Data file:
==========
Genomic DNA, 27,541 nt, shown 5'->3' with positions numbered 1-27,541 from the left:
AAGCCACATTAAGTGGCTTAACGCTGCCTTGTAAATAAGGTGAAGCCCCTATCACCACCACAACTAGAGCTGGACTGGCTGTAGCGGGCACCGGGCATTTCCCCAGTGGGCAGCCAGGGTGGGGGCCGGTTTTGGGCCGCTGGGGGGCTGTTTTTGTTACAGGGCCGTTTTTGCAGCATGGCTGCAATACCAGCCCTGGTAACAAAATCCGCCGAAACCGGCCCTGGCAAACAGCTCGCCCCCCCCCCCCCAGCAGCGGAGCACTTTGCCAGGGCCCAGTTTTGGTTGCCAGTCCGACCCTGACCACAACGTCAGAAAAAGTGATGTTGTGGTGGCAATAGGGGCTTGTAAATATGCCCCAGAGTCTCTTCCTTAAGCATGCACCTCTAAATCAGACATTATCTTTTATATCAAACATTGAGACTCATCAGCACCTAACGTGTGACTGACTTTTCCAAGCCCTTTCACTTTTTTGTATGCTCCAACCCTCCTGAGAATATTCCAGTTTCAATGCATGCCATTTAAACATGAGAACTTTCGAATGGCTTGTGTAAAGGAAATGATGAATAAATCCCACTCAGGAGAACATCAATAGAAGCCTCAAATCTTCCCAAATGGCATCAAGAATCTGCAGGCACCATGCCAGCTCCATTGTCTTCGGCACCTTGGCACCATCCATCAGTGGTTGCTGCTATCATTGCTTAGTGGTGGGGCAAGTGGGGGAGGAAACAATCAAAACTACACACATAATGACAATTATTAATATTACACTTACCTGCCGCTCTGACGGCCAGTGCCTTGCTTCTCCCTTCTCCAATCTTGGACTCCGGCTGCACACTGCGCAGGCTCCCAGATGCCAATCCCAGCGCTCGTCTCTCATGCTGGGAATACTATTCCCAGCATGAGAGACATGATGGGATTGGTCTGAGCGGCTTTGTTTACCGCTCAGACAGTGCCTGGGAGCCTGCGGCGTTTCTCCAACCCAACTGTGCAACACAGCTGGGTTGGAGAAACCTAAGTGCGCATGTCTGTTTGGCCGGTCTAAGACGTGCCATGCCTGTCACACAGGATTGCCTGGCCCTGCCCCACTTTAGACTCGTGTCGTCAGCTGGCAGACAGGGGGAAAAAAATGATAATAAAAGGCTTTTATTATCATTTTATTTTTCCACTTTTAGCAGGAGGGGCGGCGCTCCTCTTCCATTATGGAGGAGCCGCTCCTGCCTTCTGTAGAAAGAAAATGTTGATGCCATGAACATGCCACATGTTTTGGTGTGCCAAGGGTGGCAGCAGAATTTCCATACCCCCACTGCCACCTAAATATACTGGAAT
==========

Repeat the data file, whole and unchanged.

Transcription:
Genomic DNA, 27,541 nt, shown 5'->3' with positions numbered 1-27,541 from the left:
AAGCCACATTAAGTGGCTTAACGCTGCCTTGTAAATAAGGTGAAGCCCCTATCACCACCACAACTAGAGCTGGACTGGCTGTAGCGGGCACCGGGCATTTCCCCAGTGGGCAGCCAGGGTGGGGGCCGGTTTTGGGCCGCTGGGGGGCTGTTTTTGTTACAGGGCCGTTTTTGCAGCATGGCTGCAATACCAGCCCTGGTAACAAAATCCGCCGAAACCGGCCCTGGCAAACAGCTCGCCCCCCCCCCCCCAGCAGCGGAGCACTTTGCCAGGGCCCAGTTTTGGTTGCCAGTCCGACCCTGACCACAACGTCAGAAAAAGTGATGTTGTGGTGGCAATAGGGGCTTGTAAATATGCCCCAGAGTCTCTTCCTTAAGCATGCACCTCTAAATCAGACATTATCTTTTATATCAAACATTGAGACTCATCAGCACCTAACGTGTGACTGACTTTTCCAAGCCCTTTCACTTTTTTGTATGCTCCAACCCTCCTGAGAATATTCCAGTTTCAATGCATGCCATTTAAACATGAGAACTTTCGAATGGCTTGTGTAAAGGAAATGATGAATAAATCCCACTCAGGAGAACATCAATAGAAGCCTCAAATCTTCCCAAATGGCATCAAGAATCTGCAGGCACCATGCCAGCTCCATTGTCTTCGGCACCTTGGCACCATCCATCAGTGGTTGCTGCTATCATTGCTTAGTGGTGGGGCAAGTGGGGGAGGAAACAATCAAAACTACACACATAATGACAATTATTAATATTACACTTACCTGCCGCTCTGACGGCCAGTGCCTTGCTTCTCCCTTCTCCAATCTTGGACTCCGGCTGCACACTGCGCAGGCTCCCAGATGCCAATCCCAGCGCTCGTCTCTCATGCTGGGAATACTATTCCCAGCATGAGAGACATGATGGGATTGGTCTGAGCGGCTTTGTTTACCGCTCAGACAGTGCCTGGGAGCCTGCGGCGTTTCTCCAACCCAACTGTGCAACACAGCTGGGTTGGAGAAACCTAAGTGCGCATGTCTGTTTGGCCGGTCTAAGACGTGCCATGCCTGTCACACAGGATTGCCTGGCCCTGCCCCACTTTAGACTCGTGTCGTCAGCTGGCAGACAGGGGGAAAAAAATGATAATAAAAGGCTTTTATTATCATTTTATTTTTCCACTTTTAGCAGGAGGGGCGGCGCTCCTCTTCCATTATGGAGGAGCCGCTCCTGCCTTCTGTAGAAAGAAAATGTTGATGCCATGAACATGCCACATGTTTTGGTGTGCCAAGGGTGGCAGCAGAATTTCCATACCCCCACTGCCACCTAAATATACTGGAAT